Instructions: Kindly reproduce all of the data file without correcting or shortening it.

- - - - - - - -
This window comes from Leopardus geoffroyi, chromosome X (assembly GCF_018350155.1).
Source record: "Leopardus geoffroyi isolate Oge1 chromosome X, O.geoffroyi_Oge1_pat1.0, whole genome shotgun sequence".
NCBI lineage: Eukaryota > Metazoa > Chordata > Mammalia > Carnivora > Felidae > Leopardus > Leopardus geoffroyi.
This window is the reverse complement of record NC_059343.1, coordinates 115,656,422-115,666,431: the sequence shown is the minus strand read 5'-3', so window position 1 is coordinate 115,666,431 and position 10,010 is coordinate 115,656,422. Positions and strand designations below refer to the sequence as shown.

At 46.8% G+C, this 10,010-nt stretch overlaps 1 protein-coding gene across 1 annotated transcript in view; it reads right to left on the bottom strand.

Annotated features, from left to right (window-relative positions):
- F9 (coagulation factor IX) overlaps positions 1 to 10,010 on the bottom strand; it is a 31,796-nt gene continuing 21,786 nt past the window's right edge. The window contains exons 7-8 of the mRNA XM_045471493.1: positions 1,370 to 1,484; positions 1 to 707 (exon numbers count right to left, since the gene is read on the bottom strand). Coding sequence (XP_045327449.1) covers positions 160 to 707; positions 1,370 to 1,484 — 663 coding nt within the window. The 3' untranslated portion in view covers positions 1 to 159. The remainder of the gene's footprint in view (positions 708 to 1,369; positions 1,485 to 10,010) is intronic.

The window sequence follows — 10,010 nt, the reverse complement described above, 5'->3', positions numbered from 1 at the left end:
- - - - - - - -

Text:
This window comes from Leopardus geoffroyi, chromosome X (assembly GCF_018350155.1).
Source record: "Leopardus geoffroyi isolate Oge1 chromosome X, O.geoffroyi_Oge1_pat1.0, whole genome shotgun sequence".
NCBI lineage: Eukaryota > Metazoa > Chordata > Mammalia > Carnivora > Felidae > Leopardus > Leopardus geoffroyi.
This window is the reverse complement of record NC_059343.1, coordinates 115,656,422-115,666,431: the sequence shown is the minus strand read 5'-3', so window position 1 is coordinate 115,666,431 and position 10,010 is coordinate 115,656,422. Positions and strand designations below refer to the sequence as shown.

At 46.8% G+C, this 10,010-nt stretch overlaps 1 protein-coding gene across 1 annotated transcript in view; it reads right to left on the bottom strand.

Annotated features, from left to right (window-relative positions):
- F9 (coagulation factor IX) overlaps positions 1 to 10,010 on the bottom strand; it is a 31,796-nt gene continuing 21,786 nt past the window's right edge. The window contains exons 7-8 of the mRNA XM_045471493.1: positions 1,370 to 1,484; positions 1 to 707 (exon numbers count right to left, since the gene is read on the bottom strand). Coding sequence (XP_045327449.1) covers positions 160 to 707; positions 1,370 to 1,484 — 663 coding nt within the window. The 3' untranslated portion in view covers positions 1 to 159. The remainder of the gene's footprint in view (positions 708 to 1,369; positions 1,485 to 10,010) is intronic.

The window sequence follows — 10,010 nt, the reverse complement described above, 5'->3', positions numbered from 1 at the left end: